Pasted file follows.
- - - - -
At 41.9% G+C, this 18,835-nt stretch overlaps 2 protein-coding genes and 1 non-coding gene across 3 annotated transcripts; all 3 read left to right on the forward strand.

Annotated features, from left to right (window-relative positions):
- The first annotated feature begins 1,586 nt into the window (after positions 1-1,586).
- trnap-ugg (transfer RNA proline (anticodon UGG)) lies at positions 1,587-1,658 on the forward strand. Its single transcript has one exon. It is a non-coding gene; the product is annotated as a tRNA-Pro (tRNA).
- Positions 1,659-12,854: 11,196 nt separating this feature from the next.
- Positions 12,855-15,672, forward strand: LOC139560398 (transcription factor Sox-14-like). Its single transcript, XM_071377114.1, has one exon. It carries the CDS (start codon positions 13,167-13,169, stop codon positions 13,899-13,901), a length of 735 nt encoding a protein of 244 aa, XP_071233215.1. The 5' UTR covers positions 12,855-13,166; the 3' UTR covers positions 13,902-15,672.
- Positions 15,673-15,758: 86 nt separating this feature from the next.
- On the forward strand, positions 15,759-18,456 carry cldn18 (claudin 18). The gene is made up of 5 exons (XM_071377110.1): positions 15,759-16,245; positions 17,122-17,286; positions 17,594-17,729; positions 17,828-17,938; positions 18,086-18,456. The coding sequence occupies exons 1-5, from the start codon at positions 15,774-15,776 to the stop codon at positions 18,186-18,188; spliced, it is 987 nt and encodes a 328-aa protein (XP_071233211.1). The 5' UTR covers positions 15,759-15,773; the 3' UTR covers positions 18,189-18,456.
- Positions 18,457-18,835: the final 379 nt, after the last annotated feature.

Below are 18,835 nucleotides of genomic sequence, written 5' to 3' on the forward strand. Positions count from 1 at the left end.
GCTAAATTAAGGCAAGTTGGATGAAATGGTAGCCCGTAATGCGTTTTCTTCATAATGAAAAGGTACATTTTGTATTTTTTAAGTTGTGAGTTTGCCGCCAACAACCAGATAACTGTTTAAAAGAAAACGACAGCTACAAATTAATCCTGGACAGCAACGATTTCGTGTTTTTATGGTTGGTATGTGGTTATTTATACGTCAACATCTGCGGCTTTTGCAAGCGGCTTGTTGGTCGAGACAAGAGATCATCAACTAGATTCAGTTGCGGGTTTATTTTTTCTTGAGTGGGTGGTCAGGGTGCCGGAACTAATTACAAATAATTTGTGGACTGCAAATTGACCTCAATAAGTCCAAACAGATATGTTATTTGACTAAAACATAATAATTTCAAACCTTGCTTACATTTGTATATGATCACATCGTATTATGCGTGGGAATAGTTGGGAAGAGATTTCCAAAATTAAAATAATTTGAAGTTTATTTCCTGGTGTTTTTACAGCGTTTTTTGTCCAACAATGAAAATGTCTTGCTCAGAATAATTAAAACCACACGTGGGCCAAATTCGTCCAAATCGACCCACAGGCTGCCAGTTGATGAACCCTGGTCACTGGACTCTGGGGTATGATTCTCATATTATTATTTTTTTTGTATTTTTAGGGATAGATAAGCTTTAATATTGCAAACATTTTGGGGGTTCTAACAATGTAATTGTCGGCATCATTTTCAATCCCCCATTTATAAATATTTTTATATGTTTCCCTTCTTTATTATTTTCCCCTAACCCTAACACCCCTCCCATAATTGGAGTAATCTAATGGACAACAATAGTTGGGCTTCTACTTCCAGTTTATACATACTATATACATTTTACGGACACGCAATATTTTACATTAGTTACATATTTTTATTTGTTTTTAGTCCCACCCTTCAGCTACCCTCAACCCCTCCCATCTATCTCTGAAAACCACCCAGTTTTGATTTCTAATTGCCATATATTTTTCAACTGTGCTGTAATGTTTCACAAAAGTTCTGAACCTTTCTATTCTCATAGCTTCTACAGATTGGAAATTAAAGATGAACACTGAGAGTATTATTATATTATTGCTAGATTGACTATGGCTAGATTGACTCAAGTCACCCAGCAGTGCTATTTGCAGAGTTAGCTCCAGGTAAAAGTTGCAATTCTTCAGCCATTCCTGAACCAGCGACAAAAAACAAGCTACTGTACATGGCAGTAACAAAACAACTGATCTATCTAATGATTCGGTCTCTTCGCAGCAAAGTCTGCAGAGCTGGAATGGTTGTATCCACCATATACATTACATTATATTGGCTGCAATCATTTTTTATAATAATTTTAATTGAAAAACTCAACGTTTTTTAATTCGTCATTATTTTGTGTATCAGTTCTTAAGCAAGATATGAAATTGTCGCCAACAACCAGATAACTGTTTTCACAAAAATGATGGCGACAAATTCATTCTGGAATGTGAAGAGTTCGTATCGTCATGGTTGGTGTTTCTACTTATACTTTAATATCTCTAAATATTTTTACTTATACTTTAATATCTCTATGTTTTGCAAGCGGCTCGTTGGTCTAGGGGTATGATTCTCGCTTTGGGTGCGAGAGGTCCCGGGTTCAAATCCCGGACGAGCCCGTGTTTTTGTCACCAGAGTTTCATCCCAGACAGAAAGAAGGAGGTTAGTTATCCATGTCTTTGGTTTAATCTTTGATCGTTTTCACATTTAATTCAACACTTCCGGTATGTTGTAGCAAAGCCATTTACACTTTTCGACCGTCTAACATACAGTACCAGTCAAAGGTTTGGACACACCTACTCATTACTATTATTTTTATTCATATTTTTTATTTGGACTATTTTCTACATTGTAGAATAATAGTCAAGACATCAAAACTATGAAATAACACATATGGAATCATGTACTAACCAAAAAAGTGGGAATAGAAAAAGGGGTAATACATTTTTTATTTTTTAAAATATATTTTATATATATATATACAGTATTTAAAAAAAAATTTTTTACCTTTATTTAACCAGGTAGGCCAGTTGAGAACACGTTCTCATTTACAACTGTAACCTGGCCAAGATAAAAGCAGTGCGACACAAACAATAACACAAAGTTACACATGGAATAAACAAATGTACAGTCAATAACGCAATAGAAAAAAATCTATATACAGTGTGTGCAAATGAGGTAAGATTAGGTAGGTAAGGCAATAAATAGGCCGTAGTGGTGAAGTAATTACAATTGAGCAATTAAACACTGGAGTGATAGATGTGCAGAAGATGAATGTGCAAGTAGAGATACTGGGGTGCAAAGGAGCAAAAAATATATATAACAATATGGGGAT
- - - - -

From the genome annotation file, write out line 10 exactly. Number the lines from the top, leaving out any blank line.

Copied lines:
Below are 18,835 nucleotides of genomic sequence, written 5' to 3' on the forward strand. Positions count from 1 at the left end.